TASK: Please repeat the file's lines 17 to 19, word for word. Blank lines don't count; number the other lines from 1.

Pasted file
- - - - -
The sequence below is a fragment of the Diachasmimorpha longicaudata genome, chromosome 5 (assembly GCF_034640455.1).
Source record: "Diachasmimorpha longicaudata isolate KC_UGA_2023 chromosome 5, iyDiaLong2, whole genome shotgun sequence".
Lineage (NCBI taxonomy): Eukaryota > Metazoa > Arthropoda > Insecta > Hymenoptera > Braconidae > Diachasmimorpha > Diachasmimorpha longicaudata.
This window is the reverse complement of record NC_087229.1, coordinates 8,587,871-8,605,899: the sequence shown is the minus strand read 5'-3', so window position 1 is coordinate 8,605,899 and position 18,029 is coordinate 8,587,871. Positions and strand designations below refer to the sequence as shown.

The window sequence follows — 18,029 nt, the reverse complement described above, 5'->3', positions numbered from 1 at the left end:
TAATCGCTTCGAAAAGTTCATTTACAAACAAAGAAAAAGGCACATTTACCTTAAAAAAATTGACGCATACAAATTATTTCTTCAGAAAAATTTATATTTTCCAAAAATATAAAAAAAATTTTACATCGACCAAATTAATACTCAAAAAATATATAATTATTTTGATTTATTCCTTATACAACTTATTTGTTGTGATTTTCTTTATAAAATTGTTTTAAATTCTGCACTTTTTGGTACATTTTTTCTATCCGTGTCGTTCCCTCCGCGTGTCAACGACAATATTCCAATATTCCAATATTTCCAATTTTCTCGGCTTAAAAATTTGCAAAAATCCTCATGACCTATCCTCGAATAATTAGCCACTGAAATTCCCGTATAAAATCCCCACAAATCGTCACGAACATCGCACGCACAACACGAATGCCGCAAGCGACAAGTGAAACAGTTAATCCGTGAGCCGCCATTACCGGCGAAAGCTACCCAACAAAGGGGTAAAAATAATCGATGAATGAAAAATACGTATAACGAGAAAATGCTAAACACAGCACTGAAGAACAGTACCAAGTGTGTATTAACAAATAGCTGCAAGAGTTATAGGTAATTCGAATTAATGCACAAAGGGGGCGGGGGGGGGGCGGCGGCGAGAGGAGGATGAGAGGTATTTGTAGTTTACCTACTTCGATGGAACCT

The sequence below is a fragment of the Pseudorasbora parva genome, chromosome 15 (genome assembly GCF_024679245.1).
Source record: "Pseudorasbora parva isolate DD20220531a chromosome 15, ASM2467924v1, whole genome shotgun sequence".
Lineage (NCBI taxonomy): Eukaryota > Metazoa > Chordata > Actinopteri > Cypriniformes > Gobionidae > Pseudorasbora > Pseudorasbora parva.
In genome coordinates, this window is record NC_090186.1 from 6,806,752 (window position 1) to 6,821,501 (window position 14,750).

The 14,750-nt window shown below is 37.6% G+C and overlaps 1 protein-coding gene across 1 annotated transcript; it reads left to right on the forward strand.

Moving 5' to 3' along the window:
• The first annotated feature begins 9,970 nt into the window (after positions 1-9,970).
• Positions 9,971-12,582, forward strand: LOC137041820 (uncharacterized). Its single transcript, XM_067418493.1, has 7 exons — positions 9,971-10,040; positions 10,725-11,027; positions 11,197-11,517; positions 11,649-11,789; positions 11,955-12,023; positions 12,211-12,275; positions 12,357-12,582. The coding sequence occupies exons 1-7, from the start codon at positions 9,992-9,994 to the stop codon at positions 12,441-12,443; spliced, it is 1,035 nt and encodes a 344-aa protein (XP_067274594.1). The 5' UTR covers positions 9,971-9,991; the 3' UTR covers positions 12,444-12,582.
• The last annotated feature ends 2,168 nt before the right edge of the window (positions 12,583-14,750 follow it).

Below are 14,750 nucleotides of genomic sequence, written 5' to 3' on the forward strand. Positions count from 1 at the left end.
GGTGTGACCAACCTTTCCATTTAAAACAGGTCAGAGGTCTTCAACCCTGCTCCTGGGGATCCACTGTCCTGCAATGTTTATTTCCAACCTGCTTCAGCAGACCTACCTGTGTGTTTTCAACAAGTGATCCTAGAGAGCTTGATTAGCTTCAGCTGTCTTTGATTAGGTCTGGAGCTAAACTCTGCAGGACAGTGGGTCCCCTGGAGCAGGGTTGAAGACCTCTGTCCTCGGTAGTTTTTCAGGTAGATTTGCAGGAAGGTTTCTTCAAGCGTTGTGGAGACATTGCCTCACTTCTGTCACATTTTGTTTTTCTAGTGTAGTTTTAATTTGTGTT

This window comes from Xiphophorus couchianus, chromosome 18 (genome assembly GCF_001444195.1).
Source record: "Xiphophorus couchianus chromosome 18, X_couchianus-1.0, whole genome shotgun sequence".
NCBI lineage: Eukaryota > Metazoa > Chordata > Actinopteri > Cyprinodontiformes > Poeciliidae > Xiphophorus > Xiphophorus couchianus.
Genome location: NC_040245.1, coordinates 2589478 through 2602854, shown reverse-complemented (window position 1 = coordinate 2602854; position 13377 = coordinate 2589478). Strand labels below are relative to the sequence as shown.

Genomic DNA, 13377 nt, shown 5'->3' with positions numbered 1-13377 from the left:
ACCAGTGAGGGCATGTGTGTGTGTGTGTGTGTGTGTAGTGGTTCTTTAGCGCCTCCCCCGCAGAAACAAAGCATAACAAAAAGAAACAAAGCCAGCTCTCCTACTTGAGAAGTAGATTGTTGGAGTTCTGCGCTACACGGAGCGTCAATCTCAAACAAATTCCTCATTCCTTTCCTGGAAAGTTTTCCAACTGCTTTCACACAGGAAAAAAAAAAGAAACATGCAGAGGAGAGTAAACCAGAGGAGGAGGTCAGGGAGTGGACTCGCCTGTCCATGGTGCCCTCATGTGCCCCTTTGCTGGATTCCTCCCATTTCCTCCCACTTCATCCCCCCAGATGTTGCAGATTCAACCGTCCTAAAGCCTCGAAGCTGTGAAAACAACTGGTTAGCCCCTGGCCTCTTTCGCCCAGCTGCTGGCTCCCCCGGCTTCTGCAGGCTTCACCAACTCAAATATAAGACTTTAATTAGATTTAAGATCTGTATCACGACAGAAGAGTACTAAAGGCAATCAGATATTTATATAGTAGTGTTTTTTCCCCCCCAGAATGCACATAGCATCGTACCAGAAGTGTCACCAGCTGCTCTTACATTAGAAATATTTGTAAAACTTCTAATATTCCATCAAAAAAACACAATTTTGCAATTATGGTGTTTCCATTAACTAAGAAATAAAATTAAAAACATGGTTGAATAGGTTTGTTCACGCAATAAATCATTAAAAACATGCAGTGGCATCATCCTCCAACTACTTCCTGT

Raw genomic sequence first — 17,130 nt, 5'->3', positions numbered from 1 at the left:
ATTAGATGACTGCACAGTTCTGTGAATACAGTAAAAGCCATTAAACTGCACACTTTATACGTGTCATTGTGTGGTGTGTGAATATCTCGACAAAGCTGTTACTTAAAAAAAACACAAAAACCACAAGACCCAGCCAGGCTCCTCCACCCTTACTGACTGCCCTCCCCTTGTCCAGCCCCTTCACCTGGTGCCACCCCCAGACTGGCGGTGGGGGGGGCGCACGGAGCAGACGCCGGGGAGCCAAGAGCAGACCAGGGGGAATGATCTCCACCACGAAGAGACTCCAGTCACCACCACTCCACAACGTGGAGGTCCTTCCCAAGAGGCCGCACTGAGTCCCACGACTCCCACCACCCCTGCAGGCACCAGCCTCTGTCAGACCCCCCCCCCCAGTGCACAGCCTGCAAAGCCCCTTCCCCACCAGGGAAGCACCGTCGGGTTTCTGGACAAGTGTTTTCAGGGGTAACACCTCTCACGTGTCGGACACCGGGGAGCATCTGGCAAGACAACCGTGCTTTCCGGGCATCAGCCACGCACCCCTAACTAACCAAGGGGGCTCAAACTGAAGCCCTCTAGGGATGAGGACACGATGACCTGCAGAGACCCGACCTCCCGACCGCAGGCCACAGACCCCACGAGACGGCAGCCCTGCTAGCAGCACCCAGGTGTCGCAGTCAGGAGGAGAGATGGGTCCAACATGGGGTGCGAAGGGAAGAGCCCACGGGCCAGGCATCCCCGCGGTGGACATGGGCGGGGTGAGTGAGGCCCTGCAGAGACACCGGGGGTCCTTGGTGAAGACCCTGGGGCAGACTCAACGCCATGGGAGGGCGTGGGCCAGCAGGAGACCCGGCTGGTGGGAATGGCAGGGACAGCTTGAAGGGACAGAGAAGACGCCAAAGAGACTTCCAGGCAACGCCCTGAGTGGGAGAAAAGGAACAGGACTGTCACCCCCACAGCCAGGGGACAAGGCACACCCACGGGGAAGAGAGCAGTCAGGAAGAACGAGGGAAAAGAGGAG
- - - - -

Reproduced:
GGTGTGACCAACCTTTCCATTTAAAACAGGTCAGAGGTCTTCAACCCTGCTCCTGGGGATCCACTGTCCTGCAATGTTTATTTCCAACCTGCTTCAGCAGACCTACCTGTGTGTTTTCAACAAGTGATCCTAGAGAGCTTGATTAGCTTCAGCTGTCTTTGATTAGGTCTGGAGCTAAACTCTGCAGGACAGTGGGTCCCCTGGAGCAGGGTTGAAGACCTCTGTCCTCGGTAGTTTTTCAGGTAGATTTGCAGGAAGGTTTCTTCAAGCGTTGTGGAGACATTGCCTCACTTCTGTCACATTTTGTTTTTCTAGTGTAGTTTTAATTTGTGTT

This window comes from Xiphophorus couchianus, chromosome 18 (genome assembly GCF_001444195.1).
Source record: "Xiphophorus couchianus chromosome 18, X_couchianus-1.0, whole genome shotgun sequence".